How much money should the future EU Economic Recovery Fund contain? How to distribute it among the countries affected by the Covid19? Through loans or subsidies? Between which sectors and countries? These are some of the questions that still do not have an answer and will probably not be answered this Thursday, during thefourth summit in seven weeks held by the EU Heads of State and Governmentby videoconference since the pandemic broke out. The appointment, however, is key for European leaders to clear once and for all their political commitment to aeuropean investment planand give a mandate “as clear and powerful” to the European Commission to present a proposal as soon as possible.
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The Executive who leadsUrsula von der LeyenFor weeks, he has been outlining a shock plan to revive the European economy with a number in mind: mobilize 1.6 trillion euros over the next three years, through the issuance of community debt, and using theMultiannual Financial Framework (MFF)for the period 2021-2027 as a lever to obtain resources in the markets. Brussels’ idea to increase the available financial capacity, and achieve that additional financing, is to raise the maximum spending ceiling to close to 2% of the Gross National Income (currently 1.23%) to improve the Commission’s capacity to raise funds at low interest.
A totally open approach for the moment and that could be put on the table as soon as next April 29, once it receives the guidelines of the European leaders this Thursday. Everything will depend on the conclusions of the “strategic discussion” that the Twenty-seven will hold from three o’clock on Thursday afternoon, although it will be afirst discussion that will require new meetings. “Theoretically it is a viable idea but we will see why it not only requires unanimity but also the ratification of parliaments”, hold diplomatic sources on the modification of the EU’s own resources. The same sources acknowledge that an agreement before June or July will be difficult, not only becausethere is still no consensus on how the fund should bebut because of the inability of the EU leaders to meet and the difficulty of “negotiating at a distance”.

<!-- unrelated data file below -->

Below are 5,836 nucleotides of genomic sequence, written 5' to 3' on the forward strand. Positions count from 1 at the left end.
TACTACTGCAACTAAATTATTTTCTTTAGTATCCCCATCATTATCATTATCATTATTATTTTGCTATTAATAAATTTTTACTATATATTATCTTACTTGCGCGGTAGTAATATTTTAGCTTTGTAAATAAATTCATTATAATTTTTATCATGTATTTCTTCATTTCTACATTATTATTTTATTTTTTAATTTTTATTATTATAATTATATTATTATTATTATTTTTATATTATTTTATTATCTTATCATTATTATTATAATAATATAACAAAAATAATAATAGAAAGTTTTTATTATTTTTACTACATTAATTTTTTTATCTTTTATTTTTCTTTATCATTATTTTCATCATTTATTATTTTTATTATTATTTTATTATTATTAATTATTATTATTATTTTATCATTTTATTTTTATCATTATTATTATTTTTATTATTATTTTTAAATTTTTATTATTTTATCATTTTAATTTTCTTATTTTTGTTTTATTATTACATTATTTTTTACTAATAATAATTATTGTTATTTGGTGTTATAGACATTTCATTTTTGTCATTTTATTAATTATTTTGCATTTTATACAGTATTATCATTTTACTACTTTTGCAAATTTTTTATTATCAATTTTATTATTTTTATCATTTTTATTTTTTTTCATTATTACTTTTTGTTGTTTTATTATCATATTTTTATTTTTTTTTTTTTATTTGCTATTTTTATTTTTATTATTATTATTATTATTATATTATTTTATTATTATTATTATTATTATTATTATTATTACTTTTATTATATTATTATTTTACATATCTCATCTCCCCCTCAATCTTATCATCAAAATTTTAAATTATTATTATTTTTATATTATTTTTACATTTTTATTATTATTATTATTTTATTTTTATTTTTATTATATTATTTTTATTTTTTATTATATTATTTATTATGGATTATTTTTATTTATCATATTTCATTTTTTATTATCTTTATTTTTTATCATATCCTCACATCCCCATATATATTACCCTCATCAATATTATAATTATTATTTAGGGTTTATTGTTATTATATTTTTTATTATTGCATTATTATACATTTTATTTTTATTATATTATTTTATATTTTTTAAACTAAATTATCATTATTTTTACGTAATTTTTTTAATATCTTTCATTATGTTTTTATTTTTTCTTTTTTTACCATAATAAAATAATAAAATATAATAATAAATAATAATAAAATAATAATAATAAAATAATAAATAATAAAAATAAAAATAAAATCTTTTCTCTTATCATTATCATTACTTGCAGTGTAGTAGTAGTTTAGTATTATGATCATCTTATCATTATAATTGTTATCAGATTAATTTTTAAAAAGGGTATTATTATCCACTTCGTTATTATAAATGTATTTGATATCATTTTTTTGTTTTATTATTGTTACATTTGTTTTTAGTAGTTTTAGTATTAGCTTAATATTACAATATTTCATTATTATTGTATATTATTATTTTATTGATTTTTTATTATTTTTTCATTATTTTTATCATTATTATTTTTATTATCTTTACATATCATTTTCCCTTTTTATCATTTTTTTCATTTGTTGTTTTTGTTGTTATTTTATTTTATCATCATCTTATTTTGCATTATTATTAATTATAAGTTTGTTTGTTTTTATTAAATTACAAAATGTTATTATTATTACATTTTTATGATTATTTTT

A “powerful” and “urgent” fund
At this point, hardly anyone disputes that it will take a powerful recovery fund, with a “significant” fire capacity, torevive the European economy-although some countries such as the Netherlands consider that it is early to put figures on the table- nor that the situation is of utmost urgency because“the coming crisis will be enormous and cannot be underestimated”, argue the same sources. The starting point of some countries and others, of the group of the so-called frugal -Holland, Austria, Denmark and Sweden- who defend a budget as austere as possible, or of the friends of cohesion -Spain, Italy, Portugal or France- However, it is not the same, although the tensions experienced in the last Eurogroup, when it took two days to close the triple emergency safety net, seem to have disappeared.
“The atmosphere in the contacts has been good,” say sources close to the President of the European Council,Charles Michel, which last Monday organized a preparatory meeting attended byGiuseppe Conte(Italy),Emmanuel Macron(France),Angela Merkel(Germany),Mark Rutte(Netherlands) andPedro Sánchez(Spain) that served to recover the lost tone. Precisely that day Spain distributed a proposal among the rest of the European partners that advocates creating a recovery fund of 1.5 billion euros, financed through the issuance of perpetual debt, and which would give subsidies, and not repayable loans, to countries affected by covid19 from 2021.
Perpetual debt collides with the north
“The possibilities ofreconstruction of Spainwill depend on the existence of a largereconstruction plan in Europe. We went to the European Council with a pragmatic, effective and essential proposal that would demonstrate the real intention of the EU to act with real scope, “Sánchez defended this Wednesday in Congress. His plan forperpetual debt and lost fund transfersHowever, it has little chance of flying. “It would be great, but it will not fly. It is enough to be 10 minutes in the Coreper (meeting of permanent ambassadors) to realize it. The Nordic countries would never accept it,” say sources from one of the “friendly” countries.
“There are hard words to swallow and ‘perpetual debt’ is a very difficult thing for some Member States to accept” but “I think the idea of (repayable) long-term loans has a good chance,” explain other sources about the discussion between loans and grants.“We need loans and grants. There will be both.”, they add, underlining the importance of avoiding fragmentation of the internal market and reaching an agreement that allows for rapid action. Beyond talking about recovery, the leaders summit, which they will also attendChristine Lagarde (ECB) and Mário Centeno (Eurogroup),It will also endorse the half a billion euro emergency plan agreed by the Eurogroup on April 9 to respond to the crisis in the short term and will urge the Eurogroup to make the three new tools operational on June 1.